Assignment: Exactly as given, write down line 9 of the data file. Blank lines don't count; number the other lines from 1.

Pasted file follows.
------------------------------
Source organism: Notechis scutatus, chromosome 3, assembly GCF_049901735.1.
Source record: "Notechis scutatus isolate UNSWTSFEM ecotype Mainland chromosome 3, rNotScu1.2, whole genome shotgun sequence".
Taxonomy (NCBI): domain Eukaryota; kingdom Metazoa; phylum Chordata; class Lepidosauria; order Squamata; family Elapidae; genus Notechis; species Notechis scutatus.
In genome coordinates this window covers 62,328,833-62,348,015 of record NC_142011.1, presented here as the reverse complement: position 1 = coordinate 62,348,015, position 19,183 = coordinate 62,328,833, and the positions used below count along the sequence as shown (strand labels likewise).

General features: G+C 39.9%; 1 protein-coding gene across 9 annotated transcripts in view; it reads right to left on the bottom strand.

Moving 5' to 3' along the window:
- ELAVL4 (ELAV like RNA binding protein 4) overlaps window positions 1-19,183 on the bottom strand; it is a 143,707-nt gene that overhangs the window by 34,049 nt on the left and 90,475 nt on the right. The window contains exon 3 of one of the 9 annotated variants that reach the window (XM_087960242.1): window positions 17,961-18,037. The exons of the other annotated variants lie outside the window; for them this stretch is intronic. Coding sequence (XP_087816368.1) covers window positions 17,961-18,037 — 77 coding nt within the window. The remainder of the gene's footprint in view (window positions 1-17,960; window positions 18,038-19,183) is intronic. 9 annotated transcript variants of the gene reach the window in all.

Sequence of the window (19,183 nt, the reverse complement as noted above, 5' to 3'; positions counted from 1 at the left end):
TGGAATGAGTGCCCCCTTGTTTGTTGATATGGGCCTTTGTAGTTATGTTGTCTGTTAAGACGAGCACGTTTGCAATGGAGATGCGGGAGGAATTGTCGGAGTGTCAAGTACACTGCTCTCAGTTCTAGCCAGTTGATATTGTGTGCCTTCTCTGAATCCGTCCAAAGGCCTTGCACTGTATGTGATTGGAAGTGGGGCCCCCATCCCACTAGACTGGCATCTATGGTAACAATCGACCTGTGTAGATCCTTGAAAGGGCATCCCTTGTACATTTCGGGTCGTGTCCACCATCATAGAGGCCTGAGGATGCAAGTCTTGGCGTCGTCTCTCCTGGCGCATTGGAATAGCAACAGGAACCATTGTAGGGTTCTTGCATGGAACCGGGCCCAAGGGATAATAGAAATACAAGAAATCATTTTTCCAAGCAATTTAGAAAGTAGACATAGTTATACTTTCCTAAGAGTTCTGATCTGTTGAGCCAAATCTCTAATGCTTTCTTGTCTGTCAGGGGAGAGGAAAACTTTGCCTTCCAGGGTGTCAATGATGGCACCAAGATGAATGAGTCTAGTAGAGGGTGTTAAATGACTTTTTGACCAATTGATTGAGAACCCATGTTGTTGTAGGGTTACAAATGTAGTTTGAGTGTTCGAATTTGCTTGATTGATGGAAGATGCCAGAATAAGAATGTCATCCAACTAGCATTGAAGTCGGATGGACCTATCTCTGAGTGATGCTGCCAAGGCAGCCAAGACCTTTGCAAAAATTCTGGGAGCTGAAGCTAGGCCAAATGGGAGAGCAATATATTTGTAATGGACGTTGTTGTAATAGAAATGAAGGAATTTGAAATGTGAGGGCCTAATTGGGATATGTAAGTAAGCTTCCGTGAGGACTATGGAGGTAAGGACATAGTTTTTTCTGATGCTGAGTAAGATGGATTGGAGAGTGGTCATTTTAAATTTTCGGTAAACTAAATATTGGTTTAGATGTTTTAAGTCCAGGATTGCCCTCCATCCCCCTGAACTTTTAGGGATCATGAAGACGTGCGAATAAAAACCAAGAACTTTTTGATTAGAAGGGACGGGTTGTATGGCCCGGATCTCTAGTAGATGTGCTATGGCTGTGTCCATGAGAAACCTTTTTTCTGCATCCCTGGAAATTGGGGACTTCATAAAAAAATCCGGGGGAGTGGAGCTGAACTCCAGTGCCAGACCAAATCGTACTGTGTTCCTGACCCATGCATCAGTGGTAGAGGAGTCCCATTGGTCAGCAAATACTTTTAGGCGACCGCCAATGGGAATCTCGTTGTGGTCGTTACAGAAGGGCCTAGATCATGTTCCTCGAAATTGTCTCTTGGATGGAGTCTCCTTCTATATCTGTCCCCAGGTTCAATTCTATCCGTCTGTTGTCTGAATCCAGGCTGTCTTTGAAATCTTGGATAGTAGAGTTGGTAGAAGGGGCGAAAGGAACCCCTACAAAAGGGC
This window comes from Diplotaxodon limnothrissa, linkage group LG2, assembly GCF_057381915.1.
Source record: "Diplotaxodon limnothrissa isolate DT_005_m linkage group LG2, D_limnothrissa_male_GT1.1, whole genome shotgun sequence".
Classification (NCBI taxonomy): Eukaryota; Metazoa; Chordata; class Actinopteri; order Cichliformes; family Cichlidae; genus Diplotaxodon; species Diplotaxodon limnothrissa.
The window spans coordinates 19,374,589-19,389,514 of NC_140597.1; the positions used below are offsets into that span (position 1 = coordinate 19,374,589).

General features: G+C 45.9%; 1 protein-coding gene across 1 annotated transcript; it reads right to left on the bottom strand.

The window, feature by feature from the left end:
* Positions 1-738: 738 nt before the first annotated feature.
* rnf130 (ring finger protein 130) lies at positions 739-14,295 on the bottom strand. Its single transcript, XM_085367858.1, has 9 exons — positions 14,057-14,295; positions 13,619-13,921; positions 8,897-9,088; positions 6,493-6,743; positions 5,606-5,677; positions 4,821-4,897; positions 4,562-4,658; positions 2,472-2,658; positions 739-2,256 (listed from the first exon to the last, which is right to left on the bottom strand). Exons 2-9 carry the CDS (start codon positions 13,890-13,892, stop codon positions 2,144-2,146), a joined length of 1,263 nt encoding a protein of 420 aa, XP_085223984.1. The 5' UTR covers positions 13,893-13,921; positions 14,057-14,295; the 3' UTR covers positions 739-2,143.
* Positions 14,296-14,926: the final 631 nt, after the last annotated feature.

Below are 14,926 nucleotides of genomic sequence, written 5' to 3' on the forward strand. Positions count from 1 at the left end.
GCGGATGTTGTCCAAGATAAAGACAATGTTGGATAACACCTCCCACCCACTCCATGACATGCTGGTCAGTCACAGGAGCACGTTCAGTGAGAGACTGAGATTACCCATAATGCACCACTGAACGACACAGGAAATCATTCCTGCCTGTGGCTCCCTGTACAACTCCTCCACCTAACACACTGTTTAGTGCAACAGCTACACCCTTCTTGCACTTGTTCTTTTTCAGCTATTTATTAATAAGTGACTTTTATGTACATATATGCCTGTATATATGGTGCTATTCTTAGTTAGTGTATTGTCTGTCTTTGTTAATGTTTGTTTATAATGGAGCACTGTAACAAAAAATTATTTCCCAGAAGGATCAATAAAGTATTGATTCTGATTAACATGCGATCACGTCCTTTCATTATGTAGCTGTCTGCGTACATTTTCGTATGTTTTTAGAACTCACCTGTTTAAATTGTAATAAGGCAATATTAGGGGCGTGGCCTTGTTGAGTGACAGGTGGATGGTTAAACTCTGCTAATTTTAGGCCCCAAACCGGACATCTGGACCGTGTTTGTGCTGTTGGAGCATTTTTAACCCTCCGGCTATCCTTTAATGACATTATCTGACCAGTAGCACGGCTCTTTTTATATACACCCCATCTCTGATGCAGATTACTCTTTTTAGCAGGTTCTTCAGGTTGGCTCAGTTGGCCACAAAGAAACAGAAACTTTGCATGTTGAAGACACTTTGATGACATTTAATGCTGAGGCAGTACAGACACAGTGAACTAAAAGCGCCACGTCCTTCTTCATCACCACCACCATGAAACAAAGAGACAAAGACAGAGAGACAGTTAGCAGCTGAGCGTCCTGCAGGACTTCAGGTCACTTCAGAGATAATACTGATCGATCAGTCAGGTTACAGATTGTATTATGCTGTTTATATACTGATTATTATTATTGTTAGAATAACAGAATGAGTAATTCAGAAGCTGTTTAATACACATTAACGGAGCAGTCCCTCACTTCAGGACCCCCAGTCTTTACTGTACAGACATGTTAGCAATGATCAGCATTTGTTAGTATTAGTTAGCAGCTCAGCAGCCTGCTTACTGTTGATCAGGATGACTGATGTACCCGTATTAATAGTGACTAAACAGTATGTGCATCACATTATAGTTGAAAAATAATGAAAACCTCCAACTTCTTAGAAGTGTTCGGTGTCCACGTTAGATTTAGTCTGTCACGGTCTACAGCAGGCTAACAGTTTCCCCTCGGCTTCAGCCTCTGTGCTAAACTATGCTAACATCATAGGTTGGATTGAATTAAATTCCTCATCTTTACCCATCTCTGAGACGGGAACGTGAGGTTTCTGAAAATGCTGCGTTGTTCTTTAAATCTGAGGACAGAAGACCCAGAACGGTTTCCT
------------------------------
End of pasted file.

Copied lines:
TGGAATGAGTGCCCCCTTGTTTGTTGATATGGGCCTTTGTAGTTATGTTGTCTGTTAAGACGAGCACGTTTGCAATGGAGATGCGGGAGGAATTGTCGGAGTGTCAAGTACACTGCTCTCAGTTCTAGCCAGTTGATATTGTGTGCCTTCTCTGAATCCGTCCAAAGGCCTTGCACTGTATGTGATTGGAAGTGGGGCCCCCATCCCACTAGACTGGCATCTATGGTAACAATCGACCTGTGTAGATCCTTGAAAGGGCATCCCTTGTACATTTCGGGTCGTGTCCACCATCATAGAGGCCTGAGGATGCAAGTCTTGGCGTCGTCTCTCCTGGCGCATTGGAATAGCAACAGGAACCATTGTAGGGTTCTTGCATGGAACCGGGCCCAAGGGATAATAGAAATACAAGAAATCATTTTTCCAAGCAATTTAGAAAGTAGACATAGTTATACTTTCCTAAGAGTTCTGATCTGTTGAGCCAAATCTCTAATGCTTTCTTGTCTGTCAGGGGAGAGGAAAACTTTGCCTTCCAGGGTGTCAATGATGGCACCAAGATGAATGAGTCTAGTAGAGGGTGTTAAATGACTTTTTGACCAATTGATTGAGAACCCATGTTGTTGTAGGGTTACAAATGTAGTTTGAGTGTTCGAATTTGCTTGATTGATGGAAGATGCCAGAATAAGAATGTCATCCAACTAGCATTGAAGTCGGATGGACCTATCTCTGAGTGATGCTGCCAAGGCAGCCAAGACCTTTGCAAAAATTCTGGGAGCTGAAGCTAGGCCAAATGGGAGAGCAATATATTTGTAATGGACGTTGTTGTAATAGAAATGAAGGAATTTGAAATGTGAGGGCCTAATTGGGATATGTAAGTAAGCTTCCGTGAGGACTATGGAGGTAAGGACATAGTTTTTTCTGATGCTGAGTAAGATGGATTGGAGAGTGGTCATTTTAAATTTTCGGTAAACTAAATATTGGTTTAGATGTTTTAAGTCCAGGATTGCCCTCCATCCCCCTGAACTTTTAGGGATCATGAAGACGTGCGAATAAAAACCAAGAACTTTTTGATTAGAAGGGACGGGTTGTATGGCCCGGATCTCTAGTAGATGTGCTATGGCTGTGTCCATGAGAAACCTTTTTTCTGCATCCCTGGAAATTGGGGACTTCATAAAAAAATCCGGGGGAGTGGAGCTGAACTCCAGTGCCAGACCAAATCGTACTGTGTTCCTGACCCATGCATCAGTGGTAGAGGAGTCCCATTGGTCAGCAAATACTTTTAGGCGACCGCCAATGGGAATCTCGTTGTGGTCGTTACAGAAGGGCCTAGATCATGTTCCTCGAAATTGTCTCTTGGATGGAGTCTCCTTCTATATCTGTCCCCAGGTTCAATTCTATCCGTCTGTTGTCTGAATCCAGGCTGTCTTTGAAATCTTGGATAGTAGAGTTGGTAGAAGGGGCGAAAGGAACCCCTACAAAAGGGC